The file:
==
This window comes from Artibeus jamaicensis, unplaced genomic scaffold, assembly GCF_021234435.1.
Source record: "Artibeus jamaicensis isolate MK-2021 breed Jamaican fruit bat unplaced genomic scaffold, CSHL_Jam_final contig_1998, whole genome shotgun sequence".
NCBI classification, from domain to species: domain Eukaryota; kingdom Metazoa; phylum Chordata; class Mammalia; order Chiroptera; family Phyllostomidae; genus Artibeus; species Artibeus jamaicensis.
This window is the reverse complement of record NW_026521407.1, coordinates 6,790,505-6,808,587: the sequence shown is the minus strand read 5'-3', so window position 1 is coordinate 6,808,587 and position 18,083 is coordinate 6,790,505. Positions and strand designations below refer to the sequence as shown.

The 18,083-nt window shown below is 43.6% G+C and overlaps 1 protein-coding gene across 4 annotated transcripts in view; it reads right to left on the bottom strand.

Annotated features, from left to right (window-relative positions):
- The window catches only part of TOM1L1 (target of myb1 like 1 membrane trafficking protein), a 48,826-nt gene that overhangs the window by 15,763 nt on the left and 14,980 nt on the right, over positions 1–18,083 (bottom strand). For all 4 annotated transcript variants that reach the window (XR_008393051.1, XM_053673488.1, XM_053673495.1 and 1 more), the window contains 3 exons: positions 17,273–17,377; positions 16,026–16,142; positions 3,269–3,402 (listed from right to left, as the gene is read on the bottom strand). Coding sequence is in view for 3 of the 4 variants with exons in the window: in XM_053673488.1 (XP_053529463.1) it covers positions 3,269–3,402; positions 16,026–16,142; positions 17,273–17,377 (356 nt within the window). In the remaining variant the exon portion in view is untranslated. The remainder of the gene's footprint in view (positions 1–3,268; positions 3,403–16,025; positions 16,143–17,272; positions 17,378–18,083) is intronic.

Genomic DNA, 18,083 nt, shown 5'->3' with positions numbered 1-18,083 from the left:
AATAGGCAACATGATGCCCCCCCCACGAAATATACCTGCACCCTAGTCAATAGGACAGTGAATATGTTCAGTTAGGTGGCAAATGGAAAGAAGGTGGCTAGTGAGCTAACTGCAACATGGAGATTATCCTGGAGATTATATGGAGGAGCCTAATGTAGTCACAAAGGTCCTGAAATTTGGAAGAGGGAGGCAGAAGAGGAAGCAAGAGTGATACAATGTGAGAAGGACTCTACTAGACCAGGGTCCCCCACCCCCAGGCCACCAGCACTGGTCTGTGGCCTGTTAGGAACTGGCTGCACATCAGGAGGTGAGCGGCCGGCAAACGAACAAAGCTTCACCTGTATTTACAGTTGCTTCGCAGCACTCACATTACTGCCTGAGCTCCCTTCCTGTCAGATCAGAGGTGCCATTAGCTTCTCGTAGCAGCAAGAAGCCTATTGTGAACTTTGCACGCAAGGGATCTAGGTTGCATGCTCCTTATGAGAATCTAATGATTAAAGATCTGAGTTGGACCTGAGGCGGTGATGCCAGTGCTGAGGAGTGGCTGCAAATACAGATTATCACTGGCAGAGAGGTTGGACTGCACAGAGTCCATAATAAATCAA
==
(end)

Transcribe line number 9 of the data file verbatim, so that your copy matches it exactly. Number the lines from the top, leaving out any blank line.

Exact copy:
AATAGGCAACATGATGCCCCCCCCACGAAATATACCTGCACCCTAGTCAATAGGACAGTGAATATGTTCAGTTAGGTGGCAAATGGAAAGAAGGTGGCTAGTGAGCTAACTGCAACATGGAGATTATCCTGGAGATTATATGGAGGAGCCTAATGTAGTCACAAAGGTCCTGAAATTTGGAAGAGGGAGGCAGAAGAGGAAGCAAGAGTGATACAATGTGAGAAGGACTCTACTAGACCAGGGTCCCCCACCCCCAGGCCACCAGCACTGGTCTGTGGCCTGTTAGGAACTGGCTGCACATCAGGAGGTGAGCGGCCGGCAAACGAACAAAGCTTCACCTGTATTTACAGTTGCTTCGCAGCACTCACATTACTGCCTGAGCTCCCTTCCTGTCAGATCAGAGGTGCCATTAGCTTCTCGTAGCAGCAAGAAGCCTATTGTGAACTTTGCACGCAAGGGATCTAGGTTGCATGCTCCTTATGAGAATCTAATGATTAAAGATCTGAGTTGGACCTGAGGCGGTGATGCCAGTGCTGAGGAGTGGCTGCAAATACAGATTATCACTGGCAGAGAGGTTGGACTGCACAGAGTCCATAATAAATCAA